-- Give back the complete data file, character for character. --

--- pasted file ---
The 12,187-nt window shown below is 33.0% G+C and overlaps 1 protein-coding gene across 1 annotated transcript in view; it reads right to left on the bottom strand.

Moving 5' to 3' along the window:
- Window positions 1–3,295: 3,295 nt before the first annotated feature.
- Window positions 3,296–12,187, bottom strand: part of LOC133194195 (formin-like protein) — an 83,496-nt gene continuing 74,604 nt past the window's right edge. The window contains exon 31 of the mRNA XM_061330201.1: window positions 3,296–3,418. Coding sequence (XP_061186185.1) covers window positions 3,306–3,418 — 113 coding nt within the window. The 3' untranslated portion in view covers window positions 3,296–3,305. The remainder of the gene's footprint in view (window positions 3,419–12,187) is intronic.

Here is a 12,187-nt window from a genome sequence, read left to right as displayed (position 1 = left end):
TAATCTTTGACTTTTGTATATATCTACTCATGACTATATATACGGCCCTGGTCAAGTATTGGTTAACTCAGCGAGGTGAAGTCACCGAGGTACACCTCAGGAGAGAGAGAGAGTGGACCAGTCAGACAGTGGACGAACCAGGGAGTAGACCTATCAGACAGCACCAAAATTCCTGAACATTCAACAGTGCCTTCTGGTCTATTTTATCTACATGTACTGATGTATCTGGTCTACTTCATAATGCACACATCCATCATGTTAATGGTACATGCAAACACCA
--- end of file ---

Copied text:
The 12,187-nt window shown below is 33.0% G+C and overlaps 1 protein-coding gene across 1 annotated transcript in view; it reads right to left on the bottom strand.

Moving 5' to 3' along the window:
- Window positions 1–3,295: 3,295 nt before the first annotated feature.
- Window positions 3,296–12,187, bottom strand: part of LOC133194195 (formin-like protein) — an 83,496-nt gene continuing 74,604 nt past the window's right edge. The window contains exon 31 of the mRNA XM_061330201.1: window positions 3,296–3,418. Coding sequence (XP_061186185.1) covers window positions 3,306–3,418 — 113 coding nt within the window. The 3' untranslated portion in view covers window positions 3,296–3,305. The remainder of the gene's footprint in view (window positions 3,419–12,187) is intronic.

Here is a 12,187-nt window from a genome sequence, read left to right as displayed (position 1 = left end):
TAATCTTTGACTTTTGTATATATCTACTCATGACTATATATACGGCCCTGGTCAAGTATTGGTTAACTCAGCGAGGTGAAGTCACCGAGGTACACCTCAGGAGAGAGAGAGAGTGGACCAGTCAGACAGTGGACGAACCAGGGAGTAGACCTATCAGACAGCACCAAAATTCCTGAACATTCAACAGTGCCTTCTGGTCTATTTTATCTACATGTACTGATGTATCTGGTCTACTTCATAATGCACACATCCATCATGTTAATGGTACATGCAAACACCA